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Prediction of bladder cancer disease course using risk scores that combine molecular and clinical risk factors

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Bladder cancer management

Cancer clinicians need better tools when selecting treatments for patients. Validated biomarkers will lead to recommendations for improved patient management based on the risk scores.


Bladder cancer (BC) is the fifth most common neoplasm in industrialised countries, accounting for about 5–7 % of all new diagnosed malignancies in men, and about 2–2.5 % in women. The overall 5-year survival rate is about 65 %, making BC a major burden for all healthcare systems. The main goal of the EU-funded UROMOL project was to predict BC disease course using molecular and clinical risk factors. The objective was to identify molecular markers that will predict the likelihood of bladder tumour progression in patients'. This would reduce the number of cystoscopies required, or increase surveillance and treatment, depending on minimal or high likelihood of progression. Furthermore, urine-based biomarkers were tested as diagnostic tools and as predictors for later tumour recurrence. Collection of tumour and blood samples was completed in August 2012 and included a total of 3 042 patients in the study. The patients have been followed during 8 011 visits to the different clinical centres. A total of 1 289 tumours, 3 359 urine samples and 2 298 blood samples have been collected during the project period. Analysis and classification of tumours was done using mRNA signature in all tumours from each patient. From all mRNAs with prognostic information, 12 were selected as having strong predictive power. The urine assays were organised for microsatellites, methylation markers and mutations determined in urine. The data from the retrospective assays on 2 000 urine samples proved the possibility to replace some of the cystoscopies with urine testing. The analysis of the mutations in the genome that predict poor outcome also showed promising prognostic power in retrospective validation. These genome mutations are currently being tested in prospective validation. Using new disease models, researchers constructed predictive charts — nomograms that assembled risk information into a simple web-based tool for clinical usage. Together with the urine-based tests, this should further reduce the general frequency of cystoscopies of the bladder. UROMOL approaches for BC management and study outcomes were presented in 50 publications. Nomograms could also make it possible to tailor and provide the right treatment for patients.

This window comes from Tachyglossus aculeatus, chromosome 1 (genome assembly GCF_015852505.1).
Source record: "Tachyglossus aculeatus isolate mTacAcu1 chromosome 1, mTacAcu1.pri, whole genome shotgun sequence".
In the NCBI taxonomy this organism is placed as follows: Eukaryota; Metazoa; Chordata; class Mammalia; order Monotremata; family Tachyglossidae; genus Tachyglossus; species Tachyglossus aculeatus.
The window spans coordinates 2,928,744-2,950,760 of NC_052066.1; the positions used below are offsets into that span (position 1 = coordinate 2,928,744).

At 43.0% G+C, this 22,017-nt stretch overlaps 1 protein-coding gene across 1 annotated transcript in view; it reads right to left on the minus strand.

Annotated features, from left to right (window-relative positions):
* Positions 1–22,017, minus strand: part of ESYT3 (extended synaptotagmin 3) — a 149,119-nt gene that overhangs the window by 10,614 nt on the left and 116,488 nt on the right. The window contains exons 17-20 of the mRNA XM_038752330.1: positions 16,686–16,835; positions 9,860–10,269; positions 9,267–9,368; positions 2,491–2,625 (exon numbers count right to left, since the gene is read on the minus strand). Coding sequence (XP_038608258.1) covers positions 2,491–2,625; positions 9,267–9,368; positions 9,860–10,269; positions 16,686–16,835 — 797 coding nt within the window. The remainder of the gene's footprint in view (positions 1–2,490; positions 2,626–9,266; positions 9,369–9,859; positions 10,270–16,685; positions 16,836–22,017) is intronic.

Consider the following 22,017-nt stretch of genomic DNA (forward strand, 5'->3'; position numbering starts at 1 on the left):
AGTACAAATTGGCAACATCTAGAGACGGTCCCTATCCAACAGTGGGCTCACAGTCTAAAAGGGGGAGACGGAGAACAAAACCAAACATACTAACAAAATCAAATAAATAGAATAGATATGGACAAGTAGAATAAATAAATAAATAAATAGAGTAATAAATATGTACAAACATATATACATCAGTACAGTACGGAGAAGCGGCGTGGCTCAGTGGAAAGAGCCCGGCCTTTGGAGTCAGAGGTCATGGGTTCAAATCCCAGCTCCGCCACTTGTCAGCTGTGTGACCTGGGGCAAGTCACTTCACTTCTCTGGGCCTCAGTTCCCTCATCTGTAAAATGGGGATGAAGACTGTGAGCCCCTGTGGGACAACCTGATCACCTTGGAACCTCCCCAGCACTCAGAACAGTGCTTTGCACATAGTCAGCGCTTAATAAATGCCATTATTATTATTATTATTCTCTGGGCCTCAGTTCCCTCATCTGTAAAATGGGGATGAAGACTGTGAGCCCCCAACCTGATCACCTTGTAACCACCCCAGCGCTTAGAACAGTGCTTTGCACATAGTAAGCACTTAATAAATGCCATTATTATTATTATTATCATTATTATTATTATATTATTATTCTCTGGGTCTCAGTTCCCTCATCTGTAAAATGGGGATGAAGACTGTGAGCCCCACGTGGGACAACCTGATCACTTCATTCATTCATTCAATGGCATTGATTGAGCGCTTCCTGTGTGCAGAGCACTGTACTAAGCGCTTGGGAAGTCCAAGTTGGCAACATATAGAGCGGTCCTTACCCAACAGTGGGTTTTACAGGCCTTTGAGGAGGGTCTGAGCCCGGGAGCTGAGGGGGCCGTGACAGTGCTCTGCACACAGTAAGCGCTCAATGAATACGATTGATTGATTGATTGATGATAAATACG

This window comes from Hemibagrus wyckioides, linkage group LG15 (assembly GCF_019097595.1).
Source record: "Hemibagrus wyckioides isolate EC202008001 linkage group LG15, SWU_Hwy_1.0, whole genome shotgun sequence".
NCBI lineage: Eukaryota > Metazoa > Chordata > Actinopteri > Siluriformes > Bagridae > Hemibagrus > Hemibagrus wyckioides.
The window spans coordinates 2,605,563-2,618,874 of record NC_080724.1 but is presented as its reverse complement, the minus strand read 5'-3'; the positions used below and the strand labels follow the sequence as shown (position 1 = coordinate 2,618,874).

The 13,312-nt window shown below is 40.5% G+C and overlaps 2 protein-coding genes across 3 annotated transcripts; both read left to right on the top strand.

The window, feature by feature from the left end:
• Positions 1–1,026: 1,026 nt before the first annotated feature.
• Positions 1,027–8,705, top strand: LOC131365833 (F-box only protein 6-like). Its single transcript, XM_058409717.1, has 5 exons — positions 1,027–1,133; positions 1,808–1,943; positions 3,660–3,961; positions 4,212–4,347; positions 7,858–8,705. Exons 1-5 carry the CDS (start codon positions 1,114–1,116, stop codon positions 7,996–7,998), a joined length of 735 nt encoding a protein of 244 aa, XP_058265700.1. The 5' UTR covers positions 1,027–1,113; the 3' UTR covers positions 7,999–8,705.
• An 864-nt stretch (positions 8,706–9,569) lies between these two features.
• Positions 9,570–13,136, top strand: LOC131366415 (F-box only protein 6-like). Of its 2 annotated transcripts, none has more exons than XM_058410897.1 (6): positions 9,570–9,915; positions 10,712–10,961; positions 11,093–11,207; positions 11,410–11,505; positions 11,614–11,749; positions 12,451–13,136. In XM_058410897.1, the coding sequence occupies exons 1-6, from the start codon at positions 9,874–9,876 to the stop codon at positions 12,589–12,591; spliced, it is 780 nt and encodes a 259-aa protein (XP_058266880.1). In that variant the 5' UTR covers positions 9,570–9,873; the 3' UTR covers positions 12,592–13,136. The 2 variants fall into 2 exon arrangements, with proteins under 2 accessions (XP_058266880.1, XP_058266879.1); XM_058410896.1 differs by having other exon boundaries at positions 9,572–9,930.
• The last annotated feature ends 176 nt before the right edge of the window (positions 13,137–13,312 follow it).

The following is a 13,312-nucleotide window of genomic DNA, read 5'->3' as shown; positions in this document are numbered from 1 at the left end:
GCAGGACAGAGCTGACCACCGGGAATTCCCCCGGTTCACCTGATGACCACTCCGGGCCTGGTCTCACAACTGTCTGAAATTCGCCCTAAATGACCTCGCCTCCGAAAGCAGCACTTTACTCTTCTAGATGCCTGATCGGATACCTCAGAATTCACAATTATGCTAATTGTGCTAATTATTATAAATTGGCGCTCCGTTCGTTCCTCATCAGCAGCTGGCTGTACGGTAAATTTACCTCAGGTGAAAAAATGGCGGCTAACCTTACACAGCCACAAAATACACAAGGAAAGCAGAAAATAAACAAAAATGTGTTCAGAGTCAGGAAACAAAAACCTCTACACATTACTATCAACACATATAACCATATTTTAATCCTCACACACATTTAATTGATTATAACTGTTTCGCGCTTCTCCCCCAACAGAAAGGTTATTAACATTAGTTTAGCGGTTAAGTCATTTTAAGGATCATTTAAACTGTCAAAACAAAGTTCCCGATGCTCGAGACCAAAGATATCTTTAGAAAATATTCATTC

Bladder cancer, cancer markers, genetic analysis, urine analysis, nomogram, cancer management

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